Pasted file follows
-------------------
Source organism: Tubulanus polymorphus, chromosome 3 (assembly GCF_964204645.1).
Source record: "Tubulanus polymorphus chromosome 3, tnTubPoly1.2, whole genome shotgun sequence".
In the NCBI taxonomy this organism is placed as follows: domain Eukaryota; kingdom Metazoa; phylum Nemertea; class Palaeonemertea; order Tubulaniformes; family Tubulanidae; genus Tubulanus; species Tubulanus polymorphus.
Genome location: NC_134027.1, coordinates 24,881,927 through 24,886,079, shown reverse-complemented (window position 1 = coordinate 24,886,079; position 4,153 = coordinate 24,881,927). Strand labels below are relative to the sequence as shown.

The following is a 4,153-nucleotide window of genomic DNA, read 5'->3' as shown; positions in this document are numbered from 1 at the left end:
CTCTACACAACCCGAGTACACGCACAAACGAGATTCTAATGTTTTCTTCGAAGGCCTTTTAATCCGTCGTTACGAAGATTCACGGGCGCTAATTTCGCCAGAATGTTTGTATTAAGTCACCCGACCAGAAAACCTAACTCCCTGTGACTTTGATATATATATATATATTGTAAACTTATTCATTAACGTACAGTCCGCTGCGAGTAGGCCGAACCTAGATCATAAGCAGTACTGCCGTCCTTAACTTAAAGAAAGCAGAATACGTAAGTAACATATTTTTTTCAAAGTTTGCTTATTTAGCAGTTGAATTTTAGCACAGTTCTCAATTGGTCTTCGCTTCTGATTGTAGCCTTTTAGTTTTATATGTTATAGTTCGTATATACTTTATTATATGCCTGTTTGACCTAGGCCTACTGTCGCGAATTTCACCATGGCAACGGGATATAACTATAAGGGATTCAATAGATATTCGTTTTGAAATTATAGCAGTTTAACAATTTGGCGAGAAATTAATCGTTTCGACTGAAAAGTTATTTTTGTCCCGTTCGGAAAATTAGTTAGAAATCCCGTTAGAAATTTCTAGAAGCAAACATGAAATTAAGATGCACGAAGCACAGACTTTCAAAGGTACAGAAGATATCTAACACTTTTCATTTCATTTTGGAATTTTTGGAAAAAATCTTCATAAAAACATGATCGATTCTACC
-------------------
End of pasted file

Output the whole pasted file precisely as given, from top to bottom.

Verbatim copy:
Source organism: Tubulanus polymorphus, chromosome 3 (assembly GCF_964204645.1).
Source record: "Tubulanus polymorphus chromosome 3, tnTubPoly1.2, whole genome shotgun sequence".
In the NCBI taxonomy this organism is placed as follows: domain Eukaryota; kingdom Metazoa; phylum Nemertea; class Palaeonemertea; order Tubulaniformes; family Tubulanidae; genus Tubulanus; species Tubulanus polymorphus.
Genome location: NC_134027.1, coordinates 24,881,927 through 24,886,079, shown reverse-complemented (window position 1 = coordinate 24,886,079; position 4,153 = coordinate 24,881,927). Strand labels below are relative to the sequence as shown.

The following is a 4,153-nucleotide window of genomic DNA, read 5'->3' as shown; positions in this document are numbered from 1 at the left end:
CTCTACACAACCCGAGTACACGCACAAACGAGATTCTAATGTTTTCTTCGAAGGCCTTTTAATCCGTCGTTACGAAGATTCACGGGCGCTAATTTCGCCAGAATGTTTGTATTAAGTCACCCGACCAGAAAACCTAACTCCCTGTGACTTTGATATATATATATATATTGTAAACTTATTCATTAACGTACAGTCCGCTGCGAGTAGGCCGAACCTAGATCATAAGCAGTACTGCCGTCCTTAACTTAAAGAAAGCAGAATACGTAAGTAACATATTTTTTTCAAAGTTTGCTTATTTAGCAGTTGAATTTTAGCACAGTTCTCAATTGGTCTTCGCTTCTGATTGTAGCCTTTTAGTTTTATATGTTATAGTTCGTATATACTTTATTATATGCCTGTTTGACCTAGGCCTACTGTCGCGAATTTCACCATGGCAACGGGATATAACTATAAGGGATTCAATAGATATTCGTTTTGAAATTATAGCAGTTTAACAATTTGGCGAGAAATTAATCGTTTCGACTGAAAAGTTATTTTTGTCCCGTTCGGAAAATTAGTTAGAAATCCCGTTAGAAATTTCTAGAAGCAAACATGAAATTAAGATGCACGAAGCACAGACTTTCAAAGGTACAGAAGATATCTAACACTTTTCATTTCATTTTGGAATTTTTGGAAAAAATCTTCATAAAAACATGATCGATTCTACC